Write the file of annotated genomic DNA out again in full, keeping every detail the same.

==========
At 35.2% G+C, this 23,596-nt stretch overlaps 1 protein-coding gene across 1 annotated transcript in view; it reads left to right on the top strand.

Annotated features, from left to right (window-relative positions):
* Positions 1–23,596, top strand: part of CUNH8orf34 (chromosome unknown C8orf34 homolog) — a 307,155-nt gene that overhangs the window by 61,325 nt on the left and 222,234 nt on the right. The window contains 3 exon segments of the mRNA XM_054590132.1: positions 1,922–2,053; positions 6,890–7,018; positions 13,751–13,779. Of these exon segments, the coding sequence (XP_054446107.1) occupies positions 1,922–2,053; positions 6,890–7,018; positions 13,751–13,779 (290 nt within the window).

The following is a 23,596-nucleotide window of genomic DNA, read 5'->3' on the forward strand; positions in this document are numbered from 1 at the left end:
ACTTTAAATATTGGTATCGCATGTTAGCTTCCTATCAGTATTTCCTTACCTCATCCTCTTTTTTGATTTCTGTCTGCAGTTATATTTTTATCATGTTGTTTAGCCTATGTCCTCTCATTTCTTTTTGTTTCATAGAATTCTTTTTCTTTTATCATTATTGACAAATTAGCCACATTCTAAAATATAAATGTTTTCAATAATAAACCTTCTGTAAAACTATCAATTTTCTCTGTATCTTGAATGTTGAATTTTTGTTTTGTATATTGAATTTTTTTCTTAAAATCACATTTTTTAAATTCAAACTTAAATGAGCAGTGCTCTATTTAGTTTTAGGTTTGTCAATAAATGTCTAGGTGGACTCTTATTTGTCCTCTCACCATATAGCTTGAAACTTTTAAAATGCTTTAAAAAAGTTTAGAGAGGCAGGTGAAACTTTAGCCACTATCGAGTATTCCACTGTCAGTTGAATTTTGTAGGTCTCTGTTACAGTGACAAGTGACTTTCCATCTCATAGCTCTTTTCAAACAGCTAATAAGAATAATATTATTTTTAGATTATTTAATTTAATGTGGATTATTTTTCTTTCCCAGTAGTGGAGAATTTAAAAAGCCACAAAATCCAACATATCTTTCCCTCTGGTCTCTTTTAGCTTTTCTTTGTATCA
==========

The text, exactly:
At 35.2% G+C, this 23,596-nt stretch overlaps 1 protein-coding gene across 1 annotated transcript in view; it reads left to right on the top strand.

Annotated features, from left to right (window-relative positions):
* Positions 1–23,596, top strand: part of CUNH8orf34 (chromosome unknown C8orf34 homolog) — a 307,155-nt gene that overhangs the window by 61,325 nt on the left and 222,234 nt on the right. The window contains 3 exon segments of the mRNA XM_054590132.1: positions 1,922–2,053; positions 6,890–7,018; positions 13,751–13,779. Of these exon segments, the coding sequence (XP_054446107.1) occupies positions 1,922–2,053; positions 6,890–7,018; positions 13,751–13,779 (290 nt within the window).

The following is a 23,596-nucleotide window of genomic DNA, read 5'->3' on the forward strand; positions in this document are numbered from 1 at the left end:
ACTTTAAATATTGGTATCGCATGTTAGCTTCCTATCAGTATTTCCTTACCTCATCCTCTTTTTTGATTTCTGTCTGCAGTTATATTTTTATCATGTTGTTTAGCCTATGTCCTCTCATTTCTTTTTGTTTCATAGAATTCTTTTTCTTTTATCATTATTGACAAATTAGCCACATTCTAAAATATAAATGTTTTCAATAATAAACCTTCTGTAAAACTATCAATTTTCTCTGTATCTTGAATGTTGAATTTTTGTTTTGTATATTGAATTTTTTTCTTAAAATCACATTTTTTAAATTCAAACTTAAATGAGCAGTGCTCTATTTAGTTTTAGGTTTGTCAATAAATGTCTAGGTGGACTCTTATTTGTCCTCTCACCATATAGCTTGAAACTTTTAAAATGCTTTAAAAAAGTTTAGAGAGGCAGGTGAAACTTTAGCCACTATCGAGTATTCCACTGTCAGTTGAATTTTGTAGGTCTCTGTTACAGTGACAAGTGACTTTCCATCTCATAGCTCTTTTCAAACAGCTAATAAGAATAATATTATTTTTAGATTATTTAATTTAATGTGGATTATTTTTCTTTCCCAGTAGTGGAGAATTTAAAAAGCCACAAAATCCAACATATCTTTCCCTCTGGTCTCTTTTAGCTTTTCTTTGTATCA